by Bob Lethaby

When I was watching the cricket on Sunday morning, I had to have a serious word with myself about my attitude towards the Australian cricket team.

This is because as Shane Watson left the field looking bemused and beaten, I didn’t feel my normal sense pleasure at an Aussie in turmoil, I felt real pangs of pity at him and his team’s plight. Australia, a decade or so ago, were the ultimate cricket team, bludgeoning the like of England into oblivion as we watched on, humiliated once again.

Beating them in 2005 was one of the great sporting occasions because England eventually went toe to toe in aggressive combat with hard-nosed bastards who would bully any side into submission. We peppered them and they peppered us back as they did everything in their power to retain the Ashes they had held for so long. It was a thrilling contest where the outright winners were not victorious until the last day of the final Test.

Now we are reduced to this. Where are the Aussies we used to love to hate? Where are the Glen McGraths, Shane Warnes and Ricky Pontings of the modern era? All I have seen, except the odd glimpse of heroics, is a team as soft as a fairy cake who just turn up to get hammered by a team that is so superior, it is almost embarrassing to watch. Is the modern Aussie male a big wet drip with no stomach for a fight? Steve Smith, their batsman and attempted spinner, always looks on the verge of crying like a bullied school kid.

I have come to the conclusion that to make an Ashes series an exciting one, you need two fine teams. In the battle of 2005, you had the number one and two teams in the world battling it out in every Test, believing anything was possible until the last ball was bowled. On Sunday, I periodically had a sneak look in the afternoon as Australia went through the process of meekly getting skittled out chasing well over 500; it wasn’t even a contest.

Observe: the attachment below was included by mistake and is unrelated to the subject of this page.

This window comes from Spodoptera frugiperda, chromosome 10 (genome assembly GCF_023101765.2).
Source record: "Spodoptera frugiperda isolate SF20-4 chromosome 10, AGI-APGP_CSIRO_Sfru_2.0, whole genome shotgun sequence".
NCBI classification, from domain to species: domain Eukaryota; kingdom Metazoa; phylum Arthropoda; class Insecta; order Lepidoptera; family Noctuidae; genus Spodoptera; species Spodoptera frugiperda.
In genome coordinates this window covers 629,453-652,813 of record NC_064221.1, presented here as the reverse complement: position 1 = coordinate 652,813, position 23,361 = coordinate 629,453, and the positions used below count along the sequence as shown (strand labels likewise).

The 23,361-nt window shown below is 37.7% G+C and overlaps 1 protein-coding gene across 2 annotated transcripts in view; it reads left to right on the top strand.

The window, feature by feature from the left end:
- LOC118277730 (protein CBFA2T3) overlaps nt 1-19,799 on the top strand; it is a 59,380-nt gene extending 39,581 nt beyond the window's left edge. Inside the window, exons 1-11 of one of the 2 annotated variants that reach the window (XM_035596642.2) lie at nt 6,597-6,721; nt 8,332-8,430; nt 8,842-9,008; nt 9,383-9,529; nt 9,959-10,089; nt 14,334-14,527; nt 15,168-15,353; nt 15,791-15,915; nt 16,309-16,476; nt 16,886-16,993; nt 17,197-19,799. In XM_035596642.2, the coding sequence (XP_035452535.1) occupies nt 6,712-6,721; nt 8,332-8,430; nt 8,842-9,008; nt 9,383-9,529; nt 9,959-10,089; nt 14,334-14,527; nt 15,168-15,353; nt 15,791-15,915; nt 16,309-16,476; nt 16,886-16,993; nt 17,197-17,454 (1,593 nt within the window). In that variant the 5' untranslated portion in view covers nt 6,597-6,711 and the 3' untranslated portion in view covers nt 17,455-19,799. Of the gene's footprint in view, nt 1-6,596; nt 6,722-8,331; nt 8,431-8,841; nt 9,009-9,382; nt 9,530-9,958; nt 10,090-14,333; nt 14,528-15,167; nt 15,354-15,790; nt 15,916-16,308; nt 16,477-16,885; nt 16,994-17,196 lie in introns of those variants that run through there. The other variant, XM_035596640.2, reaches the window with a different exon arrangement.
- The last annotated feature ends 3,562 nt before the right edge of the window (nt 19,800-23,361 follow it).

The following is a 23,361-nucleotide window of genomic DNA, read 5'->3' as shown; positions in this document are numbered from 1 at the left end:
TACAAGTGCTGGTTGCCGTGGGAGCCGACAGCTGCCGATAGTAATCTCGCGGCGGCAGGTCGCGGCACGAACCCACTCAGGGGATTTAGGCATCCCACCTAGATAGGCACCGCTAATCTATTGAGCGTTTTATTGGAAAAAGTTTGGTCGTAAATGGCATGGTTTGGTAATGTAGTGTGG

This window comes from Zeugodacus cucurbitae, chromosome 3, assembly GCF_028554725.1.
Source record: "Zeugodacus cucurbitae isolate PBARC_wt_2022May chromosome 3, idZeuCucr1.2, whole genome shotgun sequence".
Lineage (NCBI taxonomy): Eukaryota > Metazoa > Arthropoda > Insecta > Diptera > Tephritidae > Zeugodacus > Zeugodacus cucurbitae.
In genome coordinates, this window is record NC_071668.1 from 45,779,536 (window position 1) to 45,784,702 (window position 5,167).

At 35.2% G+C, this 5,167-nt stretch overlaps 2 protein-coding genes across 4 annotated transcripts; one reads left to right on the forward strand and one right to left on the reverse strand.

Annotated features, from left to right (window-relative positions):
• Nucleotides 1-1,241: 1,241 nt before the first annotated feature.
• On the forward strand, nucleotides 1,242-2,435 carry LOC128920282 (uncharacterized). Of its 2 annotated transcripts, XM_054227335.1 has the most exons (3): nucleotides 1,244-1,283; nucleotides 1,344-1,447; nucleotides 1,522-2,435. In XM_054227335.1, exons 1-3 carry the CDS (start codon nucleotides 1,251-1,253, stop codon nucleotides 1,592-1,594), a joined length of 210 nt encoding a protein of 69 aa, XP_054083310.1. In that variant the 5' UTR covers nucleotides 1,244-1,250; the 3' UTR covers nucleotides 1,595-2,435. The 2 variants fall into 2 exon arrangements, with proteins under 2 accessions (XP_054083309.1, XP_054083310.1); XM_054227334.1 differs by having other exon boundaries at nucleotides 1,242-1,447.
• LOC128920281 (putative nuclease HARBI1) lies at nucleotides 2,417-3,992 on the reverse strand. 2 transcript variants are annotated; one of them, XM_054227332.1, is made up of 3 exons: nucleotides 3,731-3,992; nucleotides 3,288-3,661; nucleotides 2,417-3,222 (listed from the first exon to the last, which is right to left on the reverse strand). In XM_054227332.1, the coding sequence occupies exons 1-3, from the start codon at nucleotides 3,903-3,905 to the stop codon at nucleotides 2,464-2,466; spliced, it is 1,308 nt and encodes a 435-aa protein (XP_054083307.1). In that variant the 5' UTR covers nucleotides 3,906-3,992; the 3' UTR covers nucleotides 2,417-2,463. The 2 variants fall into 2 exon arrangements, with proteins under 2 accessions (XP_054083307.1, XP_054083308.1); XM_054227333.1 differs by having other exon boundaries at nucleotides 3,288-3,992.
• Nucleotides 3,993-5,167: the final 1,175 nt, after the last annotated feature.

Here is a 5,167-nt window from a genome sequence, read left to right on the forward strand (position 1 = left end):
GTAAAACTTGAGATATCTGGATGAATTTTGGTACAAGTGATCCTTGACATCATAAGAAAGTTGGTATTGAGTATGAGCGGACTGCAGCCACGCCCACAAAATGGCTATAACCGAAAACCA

With three Tests to go, the longer form of the game desperately needs an Aussie response to generate excitement rather than the apathetic and subdued glory that comes from a non-contest. Back in the 90′s the Aussies bemoaned the lack of a decent England team to compete against and though at the time I thought it was unsporting gloating, I now get their point, to make sport exciting, it has to be competitive.

I have always begrudgingly liked the Aussies; they were always fiercely competitive, brave and tough cricketers who fought tooth and nail for victory. Of course their gloating was painful, I am English after all, but their wit, sense of fun and love of sport is admirable and unlike some of the other great cricket sides I have disliked (notably South Africa) they are always ready to join in on a party and enjoy the Ashes for the great sporting occasion it should be.

So as much as I enjoy our cricketers beating you and retaining the urn, come on Australia, let’s be having you, man up and make it a summer and an Ashes battle to remember.

Otherwise Ashes 2013 will be forgotten by October.

Check out more of Bob’s writing here –